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Ted's House
Motorcycle  Tech

Replacing a Rear Brake Master Cylinder on a K75RT/ABS
by Ted Verrill
February 21, 2016
As always, this is my experience and yours may differ.
Please use common sense and if you feel this is beyond your capabilities please bring it to a shop.

I. INTRO

As a bit of background, about 5 weeks ago I pulled out for a ride and discovered no back brake, absolutely none! It was obvious from the jets of brake fluid escaping it that the rear master cylinder had failed and needed repair or replacement.

I called BeemerBoneyard and managed to secure one of the few remaining Magura 12mm rear brake master cylinders for about half the cost of BMW OEM. Seems BMW had sued Magura to stop them from selling an aftermarket alternative - and once I compared the failed OEM unit with the Magura I knew why. They are exactly the same, down to both the Magura and BMW logos on each. Not too hard to figure out that Magura supplies to BMW, and was selling the same component through their own lines of distribution.

II. PREP

I called BeemerBoneyard and managed to secure one of the few remaining Magura 12mm rear brake master cylinders for about half the cost of BMW OEM. Seems BMW had sued Magura to stop them from selling an aftermarket alternative - and once I compared the failed OEM unit with the Magura I knew why. They are exactly the same, down to both the Magura and BMW logos on each. Not too hard to figure out that Magura supplies to BMW, and was selling the same component through their own lines of distribution.

I also bought an extra bag of copper crush washers and a pint of brake fluid (which I forgot to bring and stopped at Autozone to get a liter bottle of Valvoline synth Dot 4 - good thing as we used a good half of it.). I brought my small Craftsman socket set, my BMW tool roll (with extra 11mm wrench for bleed nipples), and my trick metal 1-way valve (Amazon, $16 - avoid the plastic ones) brake bleeder hose. Those contained all the tools needed for this - but one. But I will get to that in a minute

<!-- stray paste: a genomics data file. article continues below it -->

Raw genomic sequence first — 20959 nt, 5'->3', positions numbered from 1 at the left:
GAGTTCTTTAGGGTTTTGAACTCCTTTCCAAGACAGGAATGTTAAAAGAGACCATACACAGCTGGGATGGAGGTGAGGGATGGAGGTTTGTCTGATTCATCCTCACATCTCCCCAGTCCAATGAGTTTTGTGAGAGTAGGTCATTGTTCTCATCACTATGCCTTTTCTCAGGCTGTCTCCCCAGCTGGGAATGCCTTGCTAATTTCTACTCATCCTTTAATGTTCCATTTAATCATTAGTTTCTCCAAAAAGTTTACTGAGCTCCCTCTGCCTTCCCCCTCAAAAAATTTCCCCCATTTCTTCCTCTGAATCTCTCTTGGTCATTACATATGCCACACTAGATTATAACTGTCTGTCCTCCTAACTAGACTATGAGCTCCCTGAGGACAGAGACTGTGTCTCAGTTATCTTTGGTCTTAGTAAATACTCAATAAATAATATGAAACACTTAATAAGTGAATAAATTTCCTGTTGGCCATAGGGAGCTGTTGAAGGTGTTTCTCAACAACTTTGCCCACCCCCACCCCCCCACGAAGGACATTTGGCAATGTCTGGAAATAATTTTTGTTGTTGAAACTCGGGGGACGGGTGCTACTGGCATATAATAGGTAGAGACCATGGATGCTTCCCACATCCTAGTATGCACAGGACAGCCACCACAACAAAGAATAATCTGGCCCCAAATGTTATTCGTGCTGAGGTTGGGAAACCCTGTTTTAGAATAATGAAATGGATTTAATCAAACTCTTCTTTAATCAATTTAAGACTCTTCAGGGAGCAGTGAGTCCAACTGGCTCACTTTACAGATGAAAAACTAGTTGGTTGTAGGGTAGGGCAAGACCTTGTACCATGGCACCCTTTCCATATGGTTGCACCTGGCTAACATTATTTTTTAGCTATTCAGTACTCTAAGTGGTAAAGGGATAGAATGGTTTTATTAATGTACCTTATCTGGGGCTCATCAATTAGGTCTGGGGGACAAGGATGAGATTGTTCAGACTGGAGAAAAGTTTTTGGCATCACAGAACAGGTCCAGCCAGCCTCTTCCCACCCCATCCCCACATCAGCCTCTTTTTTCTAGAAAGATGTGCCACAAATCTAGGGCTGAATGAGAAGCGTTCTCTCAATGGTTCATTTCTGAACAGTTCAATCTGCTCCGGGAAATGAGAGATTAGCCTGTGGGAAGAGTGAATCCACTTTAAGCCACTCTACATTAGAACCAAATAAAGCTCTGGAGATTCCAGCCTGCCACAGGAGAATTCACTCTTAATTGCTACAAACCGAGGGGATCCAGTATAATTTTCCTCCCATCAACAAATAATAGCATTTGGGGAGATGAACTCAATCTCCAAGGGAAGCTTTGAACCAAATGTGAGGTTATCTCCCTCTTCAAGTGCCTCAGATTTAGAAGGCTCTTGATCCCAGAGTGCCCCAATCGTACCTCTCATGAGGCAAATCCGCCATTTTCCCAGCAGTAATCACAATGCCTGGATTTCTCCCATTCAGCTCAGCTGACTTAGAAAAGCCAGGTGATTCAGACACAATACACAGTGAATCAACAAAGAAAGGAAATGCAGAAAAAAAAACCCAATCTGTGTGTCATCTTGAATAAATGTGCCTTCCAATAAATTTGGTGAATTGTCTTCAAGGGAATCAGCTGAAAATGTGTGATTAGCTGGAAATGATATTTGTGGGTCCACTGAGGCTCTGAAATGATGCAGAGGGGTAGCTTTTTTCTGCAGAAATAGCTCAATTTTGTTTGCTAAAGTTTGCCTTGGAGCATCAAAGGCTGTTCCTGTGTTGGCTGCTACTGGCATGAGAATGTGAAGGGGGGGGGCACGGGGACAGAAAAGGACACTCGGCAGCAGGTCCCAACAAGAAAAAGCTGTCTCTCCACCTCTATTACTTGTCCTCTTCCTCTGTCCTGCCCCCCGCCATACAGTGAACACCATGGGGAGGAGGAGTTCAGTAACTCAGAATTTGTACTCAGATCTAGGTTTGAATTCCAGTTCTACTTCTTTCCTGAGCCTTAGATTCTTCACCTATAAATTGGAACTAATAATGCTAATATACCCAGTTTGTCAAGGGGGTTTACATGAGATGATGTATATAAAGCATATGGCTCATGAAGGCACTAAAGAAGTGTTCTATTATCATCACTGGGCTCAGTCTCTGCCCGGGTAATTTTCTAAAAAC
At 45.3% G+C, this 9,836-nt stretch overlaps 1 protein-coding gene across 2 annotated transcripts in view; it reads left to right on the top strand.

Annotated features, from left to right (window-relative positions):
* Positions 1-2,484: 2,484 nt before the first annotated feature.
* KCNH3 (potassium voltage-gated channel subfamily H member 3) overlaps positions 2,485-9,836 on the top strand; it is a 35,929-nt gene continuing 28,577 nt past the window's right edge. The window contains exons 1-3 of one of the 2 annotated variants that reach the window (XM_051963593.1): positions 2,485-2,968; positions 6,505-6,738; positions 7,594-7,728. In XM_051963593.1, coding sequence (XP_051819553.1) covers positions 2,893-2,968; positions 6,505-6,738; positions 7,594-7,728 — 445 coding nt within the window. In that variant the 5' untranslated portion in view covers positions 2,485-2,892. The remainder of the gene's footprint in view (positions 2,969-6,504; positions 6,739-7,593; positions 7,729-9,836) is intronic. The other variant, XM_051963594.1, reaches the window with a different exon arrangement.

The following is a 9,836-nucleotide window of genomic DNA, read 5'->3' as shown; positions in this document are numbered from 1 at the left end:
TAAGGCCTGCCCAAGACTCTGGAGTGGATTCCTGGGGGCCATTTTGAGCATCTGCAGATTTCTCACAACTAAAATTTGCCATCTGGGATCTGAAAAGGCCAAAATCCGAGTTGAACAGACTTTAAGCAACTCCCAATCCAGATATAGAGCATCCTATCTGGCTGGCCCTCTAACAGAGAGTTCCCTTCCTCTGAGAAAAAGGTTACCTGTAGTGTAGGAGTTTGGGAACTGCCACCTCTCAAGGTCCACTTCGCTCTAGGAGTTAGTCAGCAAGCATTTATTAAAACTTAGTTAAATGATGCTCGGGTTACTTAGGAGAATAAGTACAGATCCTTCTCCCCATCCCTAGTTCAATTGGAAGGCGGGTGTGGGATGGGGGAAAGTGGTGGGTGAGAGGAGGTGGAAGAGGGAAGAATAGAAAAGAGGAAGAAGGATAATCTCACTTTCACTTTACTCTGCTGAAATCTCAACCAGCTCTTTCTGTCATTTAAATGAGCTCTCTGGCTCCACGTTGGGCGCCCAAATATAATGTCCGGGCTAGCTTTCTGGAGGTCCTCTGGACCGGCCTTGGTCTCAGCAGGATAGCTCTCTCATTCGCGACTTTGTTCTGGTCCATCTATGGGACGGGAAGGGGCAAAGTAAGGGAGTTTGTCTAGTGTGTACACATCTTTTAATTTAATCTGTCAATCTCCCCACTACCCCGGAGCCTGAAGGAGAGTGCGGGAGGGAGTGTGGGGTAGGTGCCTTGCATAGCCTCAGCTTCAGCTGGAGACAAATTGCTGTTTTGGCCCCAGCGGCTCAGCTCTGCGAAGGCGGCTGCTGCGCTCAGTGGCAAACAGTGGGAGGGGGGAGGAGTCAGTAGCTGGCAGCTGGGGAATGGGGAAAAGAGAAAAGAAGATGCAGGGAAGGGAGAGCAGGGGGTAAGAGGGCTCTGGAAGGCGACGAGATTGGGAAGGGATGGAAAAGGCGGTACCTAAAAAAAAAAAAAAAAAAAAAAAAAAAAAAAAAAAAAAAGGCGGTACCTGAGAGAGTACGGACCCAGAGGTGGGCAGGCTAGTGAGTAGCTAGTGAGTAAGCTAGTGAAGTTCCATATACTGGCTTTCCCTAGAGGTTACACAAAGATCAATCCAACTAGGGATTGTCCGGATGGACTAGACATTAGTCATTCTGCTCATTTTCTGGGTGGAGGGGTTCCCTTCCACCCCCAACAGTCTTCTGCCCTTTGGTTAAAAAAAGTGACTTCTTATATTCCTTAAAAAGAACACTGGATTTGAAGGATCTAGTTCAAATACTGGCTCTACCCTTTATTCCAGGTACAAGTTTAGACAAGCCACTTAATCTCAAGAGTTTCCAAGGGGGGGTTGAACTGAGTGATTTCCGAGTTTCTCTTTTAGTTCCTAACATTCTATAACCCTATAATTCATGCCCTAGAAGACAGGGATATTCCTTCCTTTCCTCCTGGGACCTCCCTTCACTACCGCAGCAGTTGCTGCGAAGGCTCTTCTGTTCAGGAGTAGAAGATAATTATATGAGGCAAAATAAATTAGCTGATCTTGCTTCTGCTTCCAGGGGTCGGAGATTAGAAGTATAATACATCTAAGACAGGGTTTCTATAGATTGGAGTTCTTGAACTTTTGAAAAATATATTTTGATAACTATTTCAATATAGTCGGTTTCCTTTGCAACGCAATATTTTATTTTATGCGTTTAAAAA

III. PROCEDURE

DISASSEMBLY

With the bike on the centerstand I removed the right bag and right side panel, and broke out the tool roll. Make sure to go slow and clean everything.

  1. Remove the two bolts connecting the bag mount to the footplate.
  2. Position a catch basin underneath, then remove brake line to the rear of the MC. I used a 14mm socket for this, worked like a charm.
  3. Remove the brake pedal return spring, easily done by hand, bike end then brake pedal end.
  4. Carefully note how the brake reservoir hose, the tank overflow hose, and the brake light switch cable pass through the footplate.
  5. Pop the brake reservoir out to give yourself some slack on the feed hose.
  6. Remove the bolt securing the footpeg to the ABS can, I did footpeg side.
  7. Then remove the three bolts holding the right side footplate, holding it to keep it from falling.
  8. I forgot to unclip the rear brake switch so I just removed it from the footplate - easy, 1 hex bolt, maybe 3mm? BMW Tool Roll.
  9. It is about now you will realize the reservoir hose is connected to the MC by an Oetiker clamp. As I sat looking at that little bugger trying to figure out how to get it off Marshall appeared with a Dremel. 5 seconds with the little cutting wheel in the middle of the raised pinch and it was no longer an issue.
  10. Pinch the reservoir hose, remove it and drain into the catch pan.
  11. Now pull the rubber collar at the front of the MC off. Or in my case, look at and realize that it is so stretched and malformed so that it won't even hold when pushed back over the MC.